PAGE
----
Militant secularism (1)

Kieran Beville A native of Limerick, Kieran Beville graduated from University College Cork with a BA Degree and Post-Graduate Diploma in Education. Subsequently he taught English, History, Communications and Media S
01 May, 2012 5 min read

Militant secularism (1)

The UK Conservative Party co-chairwoman Baroness Warsi (the first female Muslim cabinet minister in parliament) has expressed the view that Britain is under threat from a rising tide of ‘militant secularisation’.

She warned that religion is being ‘sidelined, marginalised and downgraded in the public sphere’.
   These sentiments were voiced in a speech at the Vatican on 13 February. They represent a growing fear amongst people of faith, that their religious views are being intentionally attacked. The speech was picked up by Channel 4 News and BBC Newsnight on 15 February.
   Sayeeda Warsi was on a two-day delegation of seven British ministers to the Holy See. This was the first time a serving minister of a foreign government gave an address to the staff and students of the Pontifical Ecclesiastical Academy. The visit marked the 30th anniversary of the re-establishment of full diplomatic ties between Britain and the Vatican.


Unsurprisingly the British Humanist Association (BHA) described Warsi’s comments as ‘outdated, unwarranted and divisive’. BHA chief executive Andrew Copson said, ‘In an increasingly non-religious and, at the same time, diverse society, we need policies that will emphasise what we have in common as citizens, rather than what divides us’.
   Richard Dawkins was invited into the Newsnight discussion where he made a distinction between secularism and atheism. Dawkins suggested that many religious people favour the separation of church and state and that the founding fathers of America, who were fleeing religious persecution in England, enshrined this principle.
   What does all this mean? One thing is crystal clear — God, religion, secular humanism and atheism are newsworthy topics!
   Ironically, the Muslim peer Warsi said Europe needed to become ‘more confident and more comfortable in its Christianity’. She also said, ‘To create a more just society, people need to feel stronger in their religious identities and more confident in their creeds’, and, ‘In practice, this means individuals not diluting their faiths and nations not denying their religious heritages’.
   But what if the UK’s establishment religion is a diluted and distorted version of Christianity that is liberal, pluralist and essentially nominal? What if a state is Muslim and enshrines the moral code of Islam in Shari’a law? Or what if the dominant religion is Roman Catholicism or Hinduism?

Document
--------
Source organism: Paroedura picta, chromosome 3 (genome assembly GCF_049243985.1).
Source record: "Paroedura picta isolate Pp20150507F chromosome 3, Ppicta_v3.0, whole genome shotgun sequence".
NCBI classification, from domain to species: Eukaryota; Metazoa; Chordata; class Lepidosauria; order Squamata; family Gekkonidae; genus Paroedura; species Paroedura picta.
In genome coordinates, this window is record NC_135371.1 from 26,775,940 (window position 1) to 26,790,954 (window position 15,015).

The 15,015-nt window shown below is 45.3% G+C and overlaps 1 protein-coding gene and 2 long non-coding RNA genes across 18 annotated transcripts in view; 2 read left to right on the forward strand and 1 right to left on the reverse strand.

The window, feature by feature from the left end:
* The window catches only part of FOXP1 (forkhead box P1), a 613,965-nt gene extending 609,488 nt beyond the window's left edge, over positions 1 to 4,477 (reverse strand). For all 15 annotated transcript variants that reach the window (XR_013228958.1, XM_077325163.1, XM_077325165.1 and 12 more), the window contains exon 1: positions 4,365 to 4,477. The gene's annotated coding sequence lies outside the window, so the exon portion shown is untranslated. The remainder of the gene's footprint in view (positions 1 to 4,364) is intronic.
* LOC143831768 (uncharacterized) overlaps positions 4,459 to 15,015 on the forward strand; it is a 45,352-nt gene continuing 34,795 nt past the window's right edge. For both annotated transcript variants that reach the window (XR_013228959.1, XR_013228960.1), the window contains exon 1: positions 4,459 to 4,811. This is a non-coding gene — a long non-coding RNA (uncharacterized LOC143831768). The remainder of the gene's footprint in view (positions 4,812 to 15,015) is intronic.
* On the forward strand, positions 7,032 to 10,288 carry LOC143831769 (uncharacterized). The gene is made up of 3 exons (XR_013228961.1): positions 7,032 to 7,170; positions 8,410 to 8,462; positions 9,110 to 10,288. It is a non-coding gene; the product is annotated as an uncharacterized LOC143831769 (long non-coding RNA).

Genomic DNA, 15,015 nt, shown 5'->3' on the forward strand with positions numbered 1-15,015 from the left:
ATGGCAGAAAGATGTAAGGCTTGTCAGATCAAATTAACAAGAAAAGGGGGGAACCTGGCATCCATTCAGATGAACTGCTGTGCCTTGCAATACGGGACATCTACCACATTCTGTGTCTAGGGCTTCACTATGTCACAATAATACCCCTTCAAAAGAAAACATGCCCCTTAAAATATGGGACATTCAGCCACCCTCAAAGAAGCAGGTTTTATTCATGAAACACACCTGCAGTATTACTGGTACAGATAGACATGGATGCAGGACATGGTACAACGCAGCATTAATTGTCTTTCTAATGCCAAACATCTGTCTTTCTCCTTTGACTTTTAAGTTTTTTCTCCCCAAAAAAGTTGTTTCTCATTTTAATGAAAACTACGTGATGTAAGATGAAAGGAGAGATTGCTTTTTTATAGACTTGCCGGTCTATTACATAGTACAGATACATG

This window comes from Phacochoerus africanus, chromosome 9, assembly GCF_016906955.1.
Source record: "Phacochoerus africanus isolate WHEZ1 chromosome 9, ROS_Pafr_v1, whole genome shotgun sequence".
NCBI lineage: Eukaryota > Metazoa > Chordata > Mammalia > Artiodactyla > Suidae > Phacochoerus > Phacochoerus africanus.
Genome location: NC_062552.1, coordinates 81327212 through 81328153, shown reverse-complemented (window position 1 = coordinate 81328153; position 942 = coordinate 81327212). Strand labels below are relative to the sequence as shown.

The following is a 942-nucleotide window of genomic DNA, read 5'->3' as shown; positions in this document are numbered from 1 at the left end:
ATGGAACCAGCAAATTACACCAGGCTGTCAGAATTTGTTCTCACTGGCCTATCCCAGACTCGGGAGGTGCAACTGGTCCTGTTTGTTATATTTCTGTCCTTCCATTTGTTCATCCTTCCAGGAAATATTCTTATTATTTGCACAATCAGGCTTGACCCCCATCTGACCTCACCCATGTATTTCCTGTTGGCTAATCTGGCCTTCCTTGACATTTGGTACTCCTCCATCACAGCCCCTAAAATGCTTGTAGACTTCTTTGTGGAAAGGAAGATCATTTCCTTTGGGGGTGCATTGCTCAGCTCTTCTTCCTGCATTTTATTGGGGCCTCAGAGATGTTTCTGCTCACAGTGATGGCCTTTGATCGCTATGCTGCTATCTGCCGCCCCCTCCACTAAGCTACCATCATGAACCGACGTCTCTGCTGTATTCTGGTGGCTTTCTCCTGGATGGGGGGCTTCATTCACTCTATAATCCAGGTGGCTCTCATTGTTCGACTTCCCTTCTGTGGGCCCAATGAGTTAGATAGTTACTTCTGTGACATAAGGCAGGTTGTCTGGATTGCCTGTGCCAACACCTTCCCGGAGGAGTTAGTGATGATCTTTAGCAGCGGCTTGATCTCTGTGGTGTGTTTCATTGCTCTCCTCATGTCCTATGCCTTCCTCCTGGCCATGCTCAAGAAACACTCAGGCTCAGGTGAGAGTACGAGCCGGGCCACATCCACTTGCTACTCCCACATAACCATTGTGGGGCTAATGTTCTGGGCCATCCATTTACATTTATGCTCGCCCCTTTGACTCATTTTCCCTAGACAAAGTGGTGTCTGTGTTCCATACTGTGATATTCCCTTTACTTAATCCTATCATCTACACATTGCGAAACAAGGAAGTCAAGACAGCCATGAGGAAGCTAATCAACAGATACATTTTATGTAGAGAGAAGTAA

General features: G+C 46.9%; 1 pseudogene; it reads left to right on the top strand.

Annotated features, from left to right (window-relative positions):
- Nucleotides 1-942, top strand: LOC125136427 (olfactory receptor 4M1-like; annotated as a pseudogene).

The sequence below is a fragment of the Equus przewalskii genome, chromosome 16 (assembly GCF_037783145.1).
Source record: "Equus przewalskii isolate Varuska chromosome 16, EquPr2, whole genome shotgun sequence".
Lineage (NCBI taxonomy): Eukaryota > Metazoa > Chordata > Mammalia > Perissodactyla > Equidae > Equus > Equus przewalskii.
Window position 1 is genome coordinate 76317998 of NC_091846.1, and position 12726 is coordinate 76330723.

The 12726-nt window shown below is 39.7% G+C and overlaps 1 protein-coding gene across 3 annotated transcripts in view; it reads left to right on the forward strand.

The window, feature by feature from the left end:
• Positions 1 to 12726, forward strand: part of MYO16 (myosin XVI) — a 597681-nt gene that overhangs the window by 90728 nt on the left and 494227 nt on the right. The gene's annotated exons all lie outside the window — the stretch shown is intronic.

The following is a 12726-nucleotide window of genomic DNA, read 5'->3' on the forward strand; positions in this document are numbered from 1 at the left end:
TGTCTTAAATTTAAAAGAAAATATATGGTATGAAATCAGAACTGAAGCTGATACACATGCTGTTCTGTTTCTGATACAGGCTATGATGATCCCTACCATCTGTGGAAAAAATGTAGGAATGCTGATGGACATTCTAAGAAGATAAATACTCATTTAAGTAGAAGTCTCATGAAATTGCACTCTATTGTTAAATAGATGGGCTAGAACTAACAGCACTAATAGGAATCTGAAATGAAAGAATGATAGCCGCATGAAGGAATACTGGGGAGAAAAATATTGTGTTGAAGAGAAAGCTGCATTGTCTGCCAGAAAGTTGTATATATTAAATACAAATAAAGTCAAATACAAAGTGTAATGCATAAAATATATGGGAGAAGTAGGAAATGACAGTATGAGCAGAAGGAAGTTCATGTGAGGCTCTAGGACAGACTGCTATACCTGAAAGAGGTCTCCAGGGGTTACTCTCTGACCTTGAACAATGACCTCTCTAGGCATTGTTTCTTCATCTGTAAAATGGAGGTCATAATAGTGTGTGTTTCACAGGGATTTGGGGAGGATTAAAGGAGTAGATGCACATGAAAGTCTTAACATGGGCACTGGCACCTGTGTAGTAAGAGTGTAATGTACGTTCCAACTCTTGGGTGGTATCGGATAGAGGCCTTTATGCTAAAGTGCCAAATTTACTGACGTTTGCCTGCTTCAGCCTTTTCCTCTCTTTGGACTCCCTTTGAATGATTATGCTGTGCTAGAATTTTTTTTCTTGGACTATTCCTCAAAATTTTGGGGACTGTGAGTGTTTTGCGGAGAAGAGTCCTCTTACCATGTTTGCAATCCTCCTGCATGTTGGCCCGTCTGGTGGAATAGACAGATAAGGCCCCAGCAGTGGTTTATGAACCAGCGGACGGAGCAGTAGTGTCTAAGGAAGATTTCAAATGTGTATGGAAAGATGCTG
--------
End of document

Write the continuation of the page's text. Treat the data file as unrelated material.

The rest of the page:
Peculiar allies

A Muslim standing shoulder to shoulder with the pope on this issue is typical of pluralism in contemporary culture. Warsi sees religion per se as a good thing. It does not seem to matter to her which religion, since she sees religion as a positive influence on society and that, in her view, is preferable to secularism. That is why she can adopt a position of co-belligerency with such peculiar allies as Pope Benedict XVI.
   Warsi went on to say, ‘You cannot and should not extract these Christian foundations from the evolution of our nations, any more than you can or should erase the spires from our landscapes’.
   That was an unfortunate allusion, for, in the Republic of Ireland (for example), the spires of Roman Catholic churches are symbolic of a domineering and often abusive power in the social landscape — and the dismantling of that institution would be welcomed by many.
   However, Warsi is correct in her assessment that ‘militant secularisation’ is taking hold of society. She cites various examples, saying, ‘Signs of religion cannot be displayed or worn in government buildings … states won’t fund faith schools’.
   Her comments came days after the High Court ruled that a Devon town council had acted unlawfully by allowing prayers to be said at their meetings. There are a growing number of such issues being reported.
   This is not the first time a senior Tory called for a revival of traditional Christian values. In December 2011, Prime Minister David Cameron said the UK was a Christian country and ‘should not be afraid to say so’.
   But new research conducted by Ipsos MORI in 2011 for the Richard Dawkins Foundation for Reason and Science (UK) suggests that Britons who declare themselves Christian display a low level of belief and practice. Their research was based on 1136 responses to a face-to-face survey, conducted among those who recorded themselves as ‘Christian’ in the 2011 census.

Even if one is sceptical about agenda-driven and partisan ‘research’ (and particularly wary about how such statistics are used to further the aims of secular humanists), it does nevertheless give us insights into religious and social attitudes among the UK’s ‘Christians’ in 2011.